How do you give up coffee when you love it, yet are extremely sensitive to its effects? I’ll tell you how I did it, but first a little background.
I love coffee. Seriously, it has been one of my favorite beverages for as long as I can remember.
My obsession began when I was just a little girl and my Grandma would serve me mini cups of coffee so I would feel just like the adults. No matter that my Mom didn’t agree. When I would stay overnight with my grandparents, in the morning my Grandma would serve me a child’s version of coffee, all kinds of watered down, and then lean in and whisper, “Don’t tell your parents.” And, of course, I didn’t. It was our delicious, fragrant little secret.
So I grew up secretly slurping coffee until I was a teenager and the love affair matured with the introduction to espresso. Oh, how I loved the zing of espresso. I frequented coffee houses and gulped down coffee drinks to stay alert and on task as I studied. Like many others, I drank coffee when working the swing shift. It didn’t take long until I was addicted.
And I fully embraced my caffeine addiction.
Well, until I started to notice some side effects. After much denial I realized that I needed to stop drinking so much of the stuff.
So I stopped cold turkey. After two days of caffeine headaches that felt like an ice pick stabbing my eye and a vice pressing my head, I slowly started to feel like a fully functional human being again. And I was completely caffeine free.
Yet when I don’t have coffee, I crave the taste and I linger over the smell.
After awhile, I decided to start drinking decaf to satiate my craving.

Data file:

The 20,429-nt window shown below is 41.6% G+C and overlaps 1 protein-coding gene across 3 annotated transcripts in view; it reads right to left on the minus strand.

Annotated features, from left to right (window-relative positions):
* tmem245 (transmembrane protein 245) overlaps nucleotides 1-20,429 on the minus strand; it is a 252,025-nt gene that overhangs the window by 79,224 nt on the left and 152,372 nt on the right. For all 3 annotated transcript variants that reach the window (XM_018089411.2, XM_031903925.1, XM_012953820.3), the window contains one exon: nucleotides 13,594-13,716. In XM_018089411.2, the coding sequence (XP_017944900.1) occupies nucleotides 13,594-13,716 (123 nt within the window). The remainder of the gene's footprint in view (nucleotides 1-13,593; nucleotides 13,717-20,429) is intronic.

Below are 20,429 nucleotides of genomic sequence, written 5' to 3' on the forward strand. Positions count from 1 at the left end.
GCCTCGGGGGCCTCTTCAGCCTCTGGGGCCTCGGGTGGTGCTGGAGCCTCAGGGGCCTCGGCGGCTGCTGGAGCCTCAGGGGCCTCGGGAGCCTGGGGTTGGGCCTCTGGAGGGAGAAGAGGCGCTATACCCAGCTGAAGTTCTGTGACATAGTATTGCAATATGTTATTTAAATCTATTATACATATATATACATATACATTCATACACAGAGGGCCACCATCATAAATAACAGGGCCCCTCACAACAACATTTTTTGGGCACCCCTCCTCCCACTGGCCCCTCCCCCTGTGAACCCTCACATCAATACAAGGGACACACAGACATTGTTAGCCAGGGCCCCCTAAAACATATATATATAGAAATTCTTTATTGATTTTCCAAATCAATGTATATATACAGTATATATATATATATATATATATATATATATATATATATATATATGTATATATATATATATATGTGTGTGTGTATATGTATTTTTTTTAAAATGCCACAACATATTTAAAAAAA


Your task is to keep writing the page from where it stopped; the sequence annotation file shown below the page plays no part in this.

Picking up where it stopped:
Some people can switch to decaf and call it good. Unfortunately, that hasn’t worked for me because I am extremely sensitive to caffeine, especially after going cold turkey for a couple of months.
For those of us with caffeine sensitivity, which basically means that our bodies are slow to metabolize the stuff, after one cup or less, our heart rates increase, our anxiety intensifies and we feel as wired as people who drink multiple cups. I noticed this happened to me even when I drank a decaf coffee or espresso. It was no bueno.
I learned that I had to give up caffeine altogether, including decaf.
It wasn’t easy, but I made it through.
Are you interested in giving up caffeine? Whether it is because of a personal decision or for health reasons, it is possible.
Here are some tips to help you give up coffee:
- Use the taper off method. If you drink a lot of caffeine, consider reducing your intake slowly. Drink fewer cups of coffee every day until you are not drinking coffee at all. You can even replace a cup or two with decaf and then slowly wean from decaf. This method also seems to eliminate or reduce headaches for most people.
- Going cold turkey is best when you have a few days to focus on you. If you decide to go cold turkey, consider giving up caffeine when you don’t have big plans scheduled over the next couple of days. Especially if you are a moderate to heavy drinker, the side effects may interfere with your daily tasks. Allow yourself to slow down and take it easy.
- Embrace peer pressure. Tell your family, friends and co-workers when you decide to cut out caffeine. You will be surprised how many people will be happy to be part of your support system. They will cut you some slack for your general malaise and keep you accountable so you are less likely to slip up. Peer pressure is powerful. Embrace it.
Giving up anything you love isn’t easy, so be kind to yourself. Because I love coffee so much, I find that I often give up coffee for several months only to find myself drinking it again.
I thank my grandma for my love of coffee when I am savoring a cup in moments of weakness. When my heart palpitations return—as they always do—I give up coffee again following my tips above.